Further, at the heart of many fraud cases is the question of whether a person has been dishonest – an issue that a jury is best placed to decide, since where it is necessary to define dishonesty part of the test is ‘whether according to the ordinary standards of reasonable and honest people what was done was dishonest’. ((R v Ghosh  QB 1053 CA)) The new offences of fraud in the Fraud Act 2006 rely upon the concept of dishonesty rather than deception: in some cases, dishonesty may be all that separates legitimate conduct from a serious criminal offence.
What can be done to make cases manageable without getting rid of juries?
The removal of the jury will not necessarily result in shorter trials. The example of the BCCI litigation has shown us that civil cases can be even more protracted than criminal ones. Evidence will still have to be put before the court and legal arguments will still have to take place.
What will be effective to shorten trials will be the concerted use of case management powers by judges – the Criminal Procedure Rules 2005 and the Lord Chief Justice’s protocol on the control and management of heavy fraud and other complex cases make clear that judges have extensive powers to prevent unnecessarily protracted litigation. Further, the Fraud Act 2006 – which simplifies the law of fraud – has only just received Royal Assent. The new fraud offences should be allowed to take effect before further reforms are considered.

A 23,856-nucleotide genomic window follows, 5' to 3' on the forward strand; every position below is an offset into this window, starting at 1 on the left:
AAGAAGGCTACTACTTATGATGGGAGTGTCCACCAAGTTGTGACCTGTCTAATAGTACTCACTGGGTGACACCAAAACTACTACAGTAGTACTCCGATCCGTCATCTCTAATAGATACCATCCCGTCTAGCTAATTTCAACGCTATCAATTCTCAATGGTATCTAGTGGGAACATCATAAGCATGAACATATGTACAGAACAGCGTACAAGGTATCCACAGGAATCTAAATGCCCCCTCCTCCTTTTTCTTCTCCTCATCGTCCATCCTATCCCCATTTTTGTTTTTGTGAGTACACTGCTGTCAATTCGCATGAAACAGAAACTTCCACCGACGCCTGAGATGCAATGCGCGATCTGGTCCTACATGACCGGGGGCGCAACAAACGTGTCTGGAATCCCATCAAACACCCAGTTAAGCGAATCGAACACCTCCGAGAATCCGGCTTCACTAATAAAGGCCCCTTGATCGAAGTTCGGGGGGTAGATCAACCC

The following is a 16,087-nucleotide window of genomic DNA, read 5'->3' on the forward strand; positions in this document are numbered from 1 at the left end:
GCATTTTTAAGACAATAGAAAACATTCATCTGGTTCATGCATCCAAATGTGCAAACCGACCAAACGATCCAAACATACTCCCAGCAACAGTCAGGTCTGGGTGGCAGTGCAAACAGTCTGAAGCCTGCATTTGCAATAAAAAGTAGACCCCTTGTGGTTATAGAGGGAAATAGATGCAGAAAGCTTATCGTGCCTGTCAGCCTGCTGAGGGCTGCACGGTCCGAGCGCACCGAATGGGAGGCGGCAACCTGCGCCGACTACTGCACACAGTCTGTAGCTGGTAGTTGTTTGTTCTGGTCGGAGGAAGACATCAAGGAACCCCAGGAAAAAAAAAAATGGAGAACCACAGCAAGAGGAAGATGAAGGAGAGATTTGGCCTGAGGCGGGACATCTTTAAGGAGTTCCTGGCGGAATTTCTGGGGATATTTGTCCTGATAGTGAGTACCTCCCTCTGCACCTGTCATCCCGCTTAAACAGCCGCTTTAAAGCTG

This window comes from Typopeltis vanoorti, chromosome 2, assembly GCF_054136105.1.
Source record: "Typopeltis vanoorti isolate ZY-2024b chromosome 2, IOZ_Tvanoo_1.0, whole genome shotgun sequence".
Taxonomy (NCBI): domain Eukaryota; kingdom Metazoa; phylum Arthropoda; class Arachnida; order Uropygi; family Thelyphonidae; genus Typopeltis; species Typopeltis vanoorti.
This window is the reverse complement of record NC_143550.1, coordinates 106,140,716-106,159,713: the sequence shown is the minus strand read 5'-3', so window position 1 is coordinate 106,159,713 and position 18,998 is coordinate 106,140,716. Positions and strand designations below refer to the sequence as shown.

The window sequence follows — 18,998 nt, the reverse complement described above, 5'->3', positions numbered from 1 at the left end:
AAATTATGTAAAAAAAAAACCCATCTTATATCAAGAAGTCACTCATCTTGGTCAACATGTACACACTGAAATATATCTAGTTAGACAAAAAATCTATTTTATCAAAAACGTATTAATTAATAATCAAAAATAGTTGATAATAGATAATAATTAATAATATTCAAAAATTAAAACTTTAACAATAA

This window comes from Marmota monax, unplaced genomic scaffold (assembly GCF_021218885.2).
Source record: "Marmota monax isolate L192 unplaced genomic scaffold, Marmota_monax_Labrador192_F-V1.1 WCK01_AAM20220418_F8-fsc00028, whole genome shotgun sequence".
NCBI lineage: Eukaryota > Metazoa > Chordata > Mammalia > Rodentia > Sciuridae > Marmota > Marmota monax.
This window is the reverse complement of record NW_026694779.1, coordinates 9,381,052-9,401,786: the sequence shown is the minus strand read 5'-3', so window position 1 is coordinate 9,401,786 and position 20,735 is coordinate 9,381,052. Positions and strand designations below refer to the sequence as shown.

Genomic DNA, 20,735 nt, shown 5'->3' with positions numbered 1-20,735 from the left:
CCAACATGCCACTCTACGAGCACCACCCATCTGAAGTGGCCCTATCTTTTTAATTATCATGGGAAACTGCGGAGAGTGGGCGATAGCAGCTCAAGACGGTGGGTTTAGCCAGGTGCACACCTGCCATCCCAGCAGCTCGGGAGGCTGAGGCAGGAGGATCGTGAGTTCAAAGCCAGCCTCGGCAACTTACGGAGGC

In any event, where multiple counts are charged, the Domestic Violence, Crime and Victims Act 2004 already provides for the trial by jury of sample counts only, if certain conditions are fulfilled, with the remaining counts to be tried by judge.((See ss17-21 of the Act)) The relevant provisions of the Act were only brought into force in January 2007.
We agree that trials should last no longer than six months unless the circumstances are exceptional. However, it should be possible to reduce trials to a manageable length using the above measures. Alternative measures could also be considered, such as the provision of alternative jurors who can step in, in the event of jurors becoming ill, etc, to prevent the collapse of the trial. We would also welcome a review of the facilities provided to jurors, allowances available, and the restrictions upon unfair treatment by employers as a result of long jury service, in order to ensure that the experience of jury service is not more disruptive to a person’s life than necessary.
Where can I find out more?
S Lloyd-Bostock, ‘The Jubilee Line Jurors: Does their Experience Strengthen the Argument for Judge-only Trial in Long and Complex Fraud Cases?’  Crim LR 255